Is there any estimate of compensation that will have to be paid to those home owners whose homes have had to be destroyed?
The noble Lord, Lord Liddle, has withdrawn, so I now call the noble Baroness, Lady Jones of Moulsecoomb.
My Lords, I have said once or twice in the passage of this Bill, and many times before, that I really wish this was not going ahead. The noble Lord, Lord McLoughlin, said earlier, “Oh, it is not just about speed.” Actually, from a Green point of view, it has been a lot about speed. Of course, the faster you go, the less able you are to corner, and so the less options there are on route, and every single piece of infrastructure has to be built stronger if you have a much faster train going through. On the capacity issue, there are better ways to spend all these billions and create capacity—changing some of the signalling might have helped for a start.
I am not entirely sure that the Government are actually going to build this bit of the railway anyway, because I think events might overtake all their planning. In any case, for me, HS2 is just another part of the Government’s really damaging transport policy. The Government are not tying up the whole concept of travelling less, reducing carbon emissions and generally accepting that things have changed—that people, quite possibly, are not going to commute as much as they used to. Quite possibly, they will work more from home.
I hope that a more ecological, holistic approach might be adopted by the Government at some point. I really feel that it is 20th-century thinking to build a railway like this that is so polluting and so destructive. The Government should really try to keep up with the times and understand that this was not the right way forward. However, if the Government do carry on with this, I hope they will learn the lessons from the first part of HS2, because there were a lot of incidents that need not have happened and that were extremely destructive to nature, land and generally to communities. Learning the lessons of the past might be a really good idea.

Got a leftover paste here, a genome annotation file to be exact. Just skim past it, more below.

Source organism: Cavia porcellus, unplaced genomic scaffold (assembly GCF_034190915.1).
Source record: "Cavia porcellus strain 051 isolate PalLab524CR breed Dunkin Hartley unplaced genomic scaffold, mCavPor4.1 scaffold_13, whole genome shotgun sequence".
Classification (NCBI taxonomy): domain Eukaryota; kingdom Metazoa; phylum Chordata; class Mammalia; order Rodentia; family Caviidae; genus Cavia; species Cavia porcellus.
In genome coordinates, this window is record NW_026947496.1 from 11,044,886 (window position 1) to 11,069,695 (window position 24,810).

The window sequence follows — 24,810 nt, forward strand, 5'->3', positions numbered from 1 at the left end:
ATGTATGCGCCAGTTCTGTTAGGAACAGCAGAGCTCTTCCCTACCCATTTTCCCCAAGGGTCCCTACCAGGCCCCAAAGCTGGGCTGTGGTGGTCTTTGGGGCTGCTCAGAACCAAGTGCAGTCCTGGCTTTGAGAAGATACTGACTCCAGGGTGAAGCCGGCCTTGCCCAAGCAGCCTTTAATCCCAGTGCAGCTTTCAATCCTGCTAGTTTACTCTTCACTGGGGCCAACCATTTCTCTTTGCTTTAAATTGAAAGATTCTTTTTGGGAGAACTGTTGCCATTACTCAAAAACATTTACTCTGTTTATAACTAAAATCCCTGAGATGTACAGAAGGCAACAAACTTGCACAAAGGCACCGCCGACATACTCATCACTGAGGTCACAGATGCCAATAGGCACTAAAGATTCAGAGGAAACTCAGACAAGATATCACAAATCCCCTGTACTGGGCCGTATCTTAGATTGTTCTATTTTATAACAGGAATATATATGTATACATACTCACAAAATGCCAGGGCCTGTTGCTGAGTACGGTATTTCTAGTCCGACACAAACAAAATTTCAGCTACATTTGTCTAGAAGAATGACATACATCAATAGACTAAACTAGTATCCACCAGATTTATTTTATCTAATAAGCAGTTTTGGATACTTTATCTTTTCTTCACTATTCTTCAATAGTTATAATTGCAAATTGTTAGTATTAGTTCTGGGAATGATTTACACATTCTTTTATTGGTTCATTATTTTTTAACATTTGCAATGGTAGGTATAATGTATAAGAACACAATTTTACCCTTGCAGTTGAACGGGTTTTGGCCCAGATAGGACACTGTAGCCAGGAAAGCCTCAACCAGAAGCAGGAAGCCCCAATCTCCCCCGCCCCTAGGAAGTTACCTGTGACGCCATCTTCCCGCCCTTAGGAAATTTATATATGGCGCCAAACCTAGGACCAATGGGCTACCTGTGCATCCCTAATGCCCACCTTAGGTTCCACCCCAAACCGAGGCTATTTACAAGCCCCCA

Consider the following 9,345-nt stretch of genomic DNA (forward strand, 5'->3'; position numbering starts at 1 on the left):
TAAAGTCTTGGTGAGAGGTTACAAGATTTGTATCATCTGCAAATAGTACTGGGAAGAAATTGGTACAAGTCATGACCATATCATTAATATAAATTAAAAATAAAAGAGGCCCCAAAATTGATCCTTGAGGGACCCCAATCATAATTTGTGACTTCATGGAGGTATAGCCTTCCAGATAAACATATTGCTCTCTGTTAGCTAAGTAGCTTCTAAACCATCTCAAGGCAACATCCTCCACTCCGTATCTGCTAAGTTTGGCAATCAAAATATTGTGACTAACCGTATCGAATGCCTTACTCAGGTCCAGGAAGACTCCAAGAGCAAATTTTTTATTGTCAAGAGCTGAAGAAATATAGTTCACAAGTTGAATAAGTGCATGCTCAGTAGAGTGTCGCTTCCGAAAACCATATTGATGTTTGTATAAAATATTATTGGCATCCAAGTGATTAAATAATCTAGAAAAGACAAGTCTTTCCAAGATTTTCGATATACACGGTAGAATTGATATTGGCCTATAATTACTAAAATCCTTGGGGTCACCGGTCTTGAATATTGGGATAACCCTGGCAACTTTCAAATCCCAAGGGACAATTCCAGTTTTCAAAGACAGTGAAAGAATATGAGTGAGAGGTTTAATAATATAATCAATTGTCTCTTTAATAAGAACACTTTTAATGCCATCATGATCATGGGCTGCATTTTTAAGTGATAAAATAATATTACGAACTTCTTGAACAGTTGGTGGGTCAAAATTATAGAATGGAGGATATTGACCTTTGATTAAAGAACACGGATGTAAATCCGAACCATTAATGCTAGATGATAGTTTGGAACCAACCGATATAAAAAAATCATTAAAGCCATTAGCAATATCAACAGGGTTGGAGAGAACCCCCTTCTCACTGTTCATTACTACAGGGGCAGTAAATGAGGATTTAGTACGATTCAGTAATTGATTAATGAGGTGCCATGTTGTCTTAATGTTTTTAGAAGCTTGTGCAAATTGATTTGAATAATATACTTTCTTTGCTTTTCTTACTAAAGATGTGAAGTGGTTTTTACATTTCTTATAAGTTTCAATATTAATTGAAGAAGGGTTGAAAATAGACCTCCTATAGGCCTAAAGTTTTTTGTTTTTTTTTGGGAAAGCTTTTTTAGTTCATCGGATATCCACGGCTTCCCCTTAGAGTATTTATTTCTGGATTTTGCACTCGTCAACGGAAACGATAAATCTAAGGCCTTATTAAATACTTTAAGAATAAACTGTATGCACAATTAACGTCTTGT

I would like to take this opportunity to thank and celebrate all the campaigners who have been trying to stop HS2. Quite honestly, many of them have put their personal safety, their personal finances and a lot of other things on hold because they were so dedicated to trying to stop HS2. They had physical, personal and financial problems because of all the things they were doing. There are people like Sarah Green in Colne Valley, who has just been a beacon of hope actually trying to mitigate the worst of HS2’s damage to that beautiful area. Then, of course, there are other organisations and individuals, from the Woodland Trust, the Wildlife Trust and parish councils to communities all along the route and concerned residents, who all gave their time and efforts to do what they know is right for their area.
There are only two Green Party Peers in the House at the moment. I am delighted that I now have a noble friend, Lady Bennett of Manor Castle, but we are obviously not the only greens. It has been a real pleasure during the passage of this Bill to talk to more and more people who are concerned about not only the natural environment but our impact on the wider world. I am very happy to find green allies among noble Lords in your Lordships’ House, and I am quite often very pleasantly surprised at the green streaks coming out of the most unexpected quarters.
I also thank the Minister, who has been superb at talking to Peers, explaining what is going on and giving us lots of opportunities to ask questions. Although the Bill has had a difficult passage, it has been better than had she not been as open and welcoming to us. Thank you, and what a pity this is happening.